If you’re a writer and a working stiff you know the challenge of going from zero to fan base like I do. No fan base? No one will risk publishing your writing…and certainly not for money.
What I thought was a solution– at the loss of 30% profit margin– was to put my latest creation onto Kindle select. The slogans said that they had millions of people to show my work to which sounded good and is probably true. There are two problems with this I found out later. The first is that they (realistically) do ZERO advertising for you….until you already have a fan base to sell to (and therefore are already successful as a writer). The other problem is that to be on the Kindle Select team, you have to agree that they can give your hard earned writing work away for free. I got over it. I was THAT hungry for feedback at the time. As a result? No one read my work– not even my boss at work who actually did find my story– but only by typing my name directly into the Kindle search engine. To this day she still hasn’t read it that I’m aware of. I got over that too. This is part of the process of becoming a writer. I had to try something else.
I wrote a web site (this one) to get the ball rolling. I certainly didn’t have the money at the time but if I did, then and there would be the time. What the web site does– other than give me a place to “distribute” my writing (translation: again, let people read it for free)– is that it gives me legitimacy in the 21st Century. At the time I think I spent fifty dollars for the year and almost half that was some added security for the hosting itself. If you don’t get lucky and get a sale like I did, you can probably get started for about fifteen dollars, plus five dollars a month after the first. The mechanics of creating a web site for your work I will leave for another blog post.
In phase two, I created a Facebook page for my work as you probably already know– facebook.com/shogrensshelf. Again at the time I started it to help me get started and (more importantly), it was free to create. I created the page, added a picture of myself as suggested annnnnd….nothing happened. It was a humbling experience. Of note, one thing that I did not do was to ask all my FB friends and relatives to like my page (they probably appreciated not being asked a second time for a new page). What I did do was to splurge TEN dollars in advertising (quick tip, if you’re not careful, the default is fifty bucks). As estimated, I got a few likes and learned some things about Facebook. If I had more money I would advertise again to keep the ending going….but I wouldn’t spend more than I could afford to lose. Groceries come first.
Another way to build a fan base is the old fashioned way– face to face– kind of like I did with my boss and other people I meet. There are two ways to do this:
- People you don’t know
- People you already know at least a little more than slightly
If you know someone only slightly, you might as well consider them as if you don’t know them. It will be easier to achieve success that way because you won’t be pushing a relationship with the other person that isn’t there. Should you have business cards? Maybe….if that’s your style. I wouldn’t spend more than $20 per 500 on them and not get more than 500. I bought a thousand cards for around fifty dollars (the going rate at the time) and threw about 700 of them away. One of the things that I learned from that process is that the only business cards that are of any use in someone’s wallet are the owner’s health insurance card, their food cards, and the business card of their mechanic/AAA card.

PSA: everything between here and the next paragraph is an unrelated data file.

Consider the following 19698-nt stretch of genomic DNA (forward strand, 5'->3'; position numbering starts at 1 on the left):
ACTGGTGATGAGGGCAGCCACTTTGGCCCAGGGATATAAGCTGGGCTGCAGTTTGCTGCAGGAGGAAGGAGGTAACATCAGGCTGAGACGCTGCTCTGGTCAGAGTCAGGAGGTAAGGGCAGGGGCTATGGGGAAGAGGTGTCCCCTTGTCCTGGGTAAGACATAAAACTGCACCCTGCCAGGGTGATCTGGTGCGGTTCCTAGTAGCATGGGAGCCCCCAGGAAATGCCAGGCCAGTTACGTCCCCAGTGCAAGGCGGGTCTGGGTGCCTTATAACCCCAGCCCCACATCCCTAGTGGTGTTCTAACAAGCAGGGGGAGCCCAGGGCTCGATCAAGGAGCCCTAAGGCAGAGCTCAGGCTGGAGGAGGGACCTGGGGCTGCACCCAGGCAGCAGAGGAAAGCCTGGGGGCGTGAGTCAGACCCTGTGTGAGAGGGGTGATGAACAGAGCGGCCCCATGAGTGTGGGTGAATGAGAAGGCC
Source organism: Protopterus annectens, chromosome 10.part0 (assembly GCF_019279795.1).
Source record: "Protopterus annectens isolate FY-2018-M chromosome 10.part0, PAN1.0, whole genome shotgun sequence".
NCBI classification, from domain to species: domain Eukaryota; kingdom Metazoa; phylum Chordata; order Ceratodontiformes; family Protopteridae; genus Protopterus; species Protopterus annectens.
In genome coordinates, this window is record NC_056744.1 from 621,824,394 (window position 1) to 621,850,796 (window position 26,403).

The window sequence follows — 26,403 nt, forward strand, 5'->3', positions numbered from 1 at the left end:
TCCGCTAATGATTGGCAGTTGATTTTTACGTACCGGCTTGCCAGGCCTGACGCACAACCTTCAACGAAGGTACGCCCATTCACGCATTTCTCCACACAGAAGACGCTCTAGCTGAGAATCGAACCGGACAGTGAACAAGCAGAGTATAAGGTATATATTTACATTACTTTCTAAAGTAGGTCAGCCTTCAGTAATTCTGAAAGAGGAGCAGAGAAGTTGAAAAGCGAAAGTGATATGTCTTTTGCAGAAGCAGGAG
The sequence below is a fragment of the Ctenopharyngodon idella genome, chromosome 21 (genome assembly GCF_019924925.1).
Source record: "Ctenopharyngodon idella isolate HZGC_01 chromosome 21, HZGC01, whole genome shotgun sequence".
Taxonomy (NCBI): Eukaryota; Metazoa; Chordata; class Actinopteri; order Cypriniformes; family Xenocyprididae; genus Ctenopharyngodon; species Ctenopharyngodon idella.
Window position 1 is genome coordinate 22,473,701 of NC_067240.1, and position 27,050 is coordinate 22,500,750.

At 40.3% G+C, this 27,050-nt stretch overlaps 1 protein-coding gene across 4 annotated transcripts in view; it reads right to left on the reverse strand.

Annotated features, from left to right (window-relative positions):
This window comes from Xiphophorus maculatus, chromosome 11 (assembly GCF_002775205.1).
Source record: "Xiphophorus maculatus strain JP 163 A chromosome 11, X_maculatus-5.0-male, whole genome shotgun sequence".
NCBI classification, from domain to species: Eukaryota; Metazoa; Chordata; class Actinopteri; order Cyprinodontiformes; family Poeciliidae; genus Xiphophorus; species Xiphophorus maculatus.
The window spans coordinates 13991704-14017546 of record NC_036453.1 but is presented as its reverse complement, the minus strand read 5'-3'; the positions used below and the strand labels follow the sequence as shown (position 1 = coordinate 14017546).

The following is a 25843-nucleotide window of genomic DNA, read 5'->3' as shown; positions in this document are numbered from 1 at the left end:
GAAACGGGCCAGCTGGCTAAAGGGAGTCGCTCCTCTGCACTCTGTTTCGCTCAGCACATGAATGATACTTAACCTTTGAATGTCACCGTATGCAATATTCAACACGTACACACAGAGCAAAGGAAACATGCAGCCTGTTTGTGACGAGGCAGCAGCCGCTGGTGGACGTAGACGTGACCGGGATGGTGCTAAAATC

As a general rule I don’t go around looking for people to talk to my writing about as I do about my day. Most people find it annoying unless you’re standing in the middle of a bookstore/in front of a magazine rack. Oh, and don’t do it in the checkout at the grocery store. I was the guy behind the woman trying to “prospect” the clerk at the register. I stood there and watched (in the 15 item or less lane no less) as she SLOWLY talked to the girl about some vitamin product or something. It was all I could do to keep from publicly humiliating her in front of the clerk.
People that you already know (but not your relatives) are in some ways a little harder to “get the word out to” than a complete stranger. You have to get over/around/through the relationship that you have with them. For example, your relatives are the hardest to procure because– they know you. They knew about you when you were little/when you crashed their car/when you graduated grade school/when you set the living room rug on fire. To be taken seriously, you have to help them get over that. Even then, they’re not going to BUY your copy. A complete waste of time trying to make a side income– let alone a living– on them. To get started– don’t go to the people you know directly. You’re going to see them soon anyway. Engage in conversation as you would normally. Be yourself…most people will know the difference anyway if you don’t. As a starting point I wait until I have the topic for discussion somewhere about the topic of reading. At that point, I don’t just say: “Hey man, wanna read my book?” I ask them what kind of material they like to read. If that doesn’t happen to be my writing genre, then I let it go. The other person wouldn’t have been interested anyway. If they are, then I tell them about my writings (and point them in the direction of my web site.
Building a fan base takes time and effort, but it is worth it. Not everyone is going to like what you write, but the more people who know your writings, the more people you will have that will like them– and that is what builds a fan base.